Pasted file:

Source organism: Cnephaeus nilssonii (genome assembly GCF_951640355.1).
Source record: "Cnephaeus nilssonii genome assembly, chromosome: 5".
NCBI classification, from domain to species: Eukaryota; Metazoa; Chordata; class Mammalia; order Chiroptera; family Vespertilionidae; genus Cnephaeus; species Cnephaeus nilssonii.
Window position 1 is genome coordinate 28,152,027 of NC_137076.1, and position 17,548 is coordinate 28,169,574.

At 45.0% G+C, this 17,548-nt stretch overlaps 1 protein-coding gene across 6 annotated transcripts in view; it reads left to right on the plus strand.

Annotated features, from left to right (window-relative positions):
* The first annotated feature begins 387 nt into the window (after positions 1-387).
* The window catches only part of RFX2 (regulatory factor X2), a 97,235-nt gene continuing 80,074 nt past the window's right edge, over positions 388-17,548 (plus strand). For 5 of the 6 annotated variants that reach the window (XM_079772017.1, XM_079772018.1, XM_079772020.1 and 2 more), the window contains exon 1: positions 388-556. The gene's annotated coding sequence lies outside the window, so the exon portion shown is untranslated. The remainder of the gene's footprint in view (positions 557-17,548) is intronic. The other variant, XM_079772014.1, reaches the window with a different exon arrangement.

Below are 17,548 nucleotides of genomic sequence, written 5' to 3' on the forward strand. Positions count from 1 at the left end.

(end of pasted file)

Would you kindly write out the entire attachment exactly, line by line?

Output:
Source organism: Cnephaeus nilssonii (genome assembly GCF_951640355.1).
Source record: "Cnephaeus nilssonii genome assembly, chromosome: 5".
NCBI classification, from domain to species: Eukaryota; Metazoa; Chordata; class Mammalia; order Chiroptera; family Vespertilionidae; genus Cnephaeus; species Cnephaeus nilssonii.
Window position 1 is genome coordinate 28,152,027 of NC_137076.1, and position 17,548 is coordinate 28,169,574.

At 45.0% G+C, this 17,548-nt stretch overlaps 1 protein-coding gene across 6 annotated transcripts in view; it reads left to right on the plus strand.

Annotated features, from left to right (window-relative positions):
* The first annotated feature begins 387 nt into the window (after positions 1-387).
* The window catches only part of RFX2 (regulatory factor X2), a 97,235-nt gene continuing 80,074 nt past the window's right edge, over positions 388-17,548 (plus strand). For 5 of the 6 annotated variants that reach the window (XM_079772017.1, XM_079772018.1, XM_079772020.1 and 2 more), the window contains exon 1: positions 388-556. The gene's annotated coding sequence lies outside the window, so the exon portion shown is untranslated. The remainder of the gene's footprint in view (positions 557-17,548) is intronic. The other variant, XM_079772014.1, reaches the window with a different exon arrangement.

Below are 17,548 nucleotides of genomic sequence, written 5' to 3' on the forward strand. Positions count from 1 at the left end.